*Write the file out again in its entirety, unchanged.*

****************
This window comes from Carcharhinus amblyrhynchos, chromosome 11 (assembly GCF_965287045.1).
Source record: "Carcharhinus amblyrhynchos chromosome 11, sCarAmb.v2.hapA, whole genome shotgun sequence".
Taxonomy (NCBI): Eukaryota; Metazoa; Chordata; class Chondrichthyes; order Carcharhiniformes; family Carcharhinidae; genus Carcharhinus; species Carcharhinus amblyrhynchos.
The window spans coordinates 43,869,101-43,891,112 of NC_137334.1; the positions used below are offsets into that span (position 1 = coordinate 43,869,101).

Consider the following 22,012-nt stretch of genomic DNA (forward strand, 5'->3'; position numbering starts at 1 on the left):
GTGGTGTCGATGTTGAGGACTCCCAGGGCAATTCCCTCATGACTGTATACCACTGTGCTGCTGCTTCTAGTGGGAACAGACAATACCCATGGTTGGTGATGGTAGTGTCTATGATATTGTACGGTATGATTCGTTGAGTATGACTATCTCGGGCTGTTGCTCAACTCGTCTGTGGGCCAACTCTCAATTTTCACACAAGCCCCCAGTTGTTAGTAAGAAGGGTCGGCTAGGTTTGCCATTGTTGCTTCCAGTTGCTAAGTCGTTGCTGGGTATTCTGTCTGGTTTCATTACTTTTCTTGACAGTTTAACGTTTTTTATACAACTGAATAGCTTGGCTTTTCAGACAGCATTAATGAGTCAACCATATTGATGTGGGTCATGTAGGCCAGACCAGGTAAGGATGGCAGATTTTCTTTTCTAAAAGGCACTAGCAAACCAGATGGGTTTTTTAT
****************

This window comes from Carcharhinus amblyrhynchos, chromosome 11 (assembly GCF_965287045.1).
Source record: "Carcharhinus amblyrhynchos chromosome 11, sCarAmb.v2.hapA, whole genome shotgun sequence".
Taxonomy (NCBI): Eukaryota; Metazoa; Chordata; class Chondrichthyes; order Carcharhiniformes; family Carcharhinidae; genus Carcharhinus; species Carcharhinus amblyrhynchos.
The window spans coordinates 43,869,101-43,891,112 of NC_137334.1; the positions used below are offsets into that span (position 1 = coordinate 43,869,101).

Consider the following 22,012-nt stretch of genomic DNA (forward strand, 5'->3'; position numbering starts at 1 on the left):
GTGGTGTCGATGTTGAGGACTCCCAGGGCAATTCCCTCATGACTGTATACCACTGTGCTGCTGCTTCTAGTGGGAACAGACAATACCCATGGTTGGTGATGGTAGTGTCTATGATATTGTACGGTATGATTCGTTGAGTATGACTATCTCGGGCTGTTGCTCAACTCGTCTGTGGGCCAACTCTCAATTTTCACACAAGCCCCCAGTTGTTAGTAAGAAGGGTCGGCTAGGTTTGCCATTGTTGCTTCCAGTTGCTAAGTCGTTGCTGGGTATTCTGTCTGGTTTCATTACTTTTCTTGACAGTTTAACGTTTTTTATACAACTGAATAGCTTGGCTTTTCAGACAGCATTAATGAGTCAACCATATTGATGTGGGTCATGTAGGCCAGACCAGGTAAGGATGGCAGATTTTCTTTTCTAAAAGGCACTAGCAAACCAGATGGGTTTTTTAT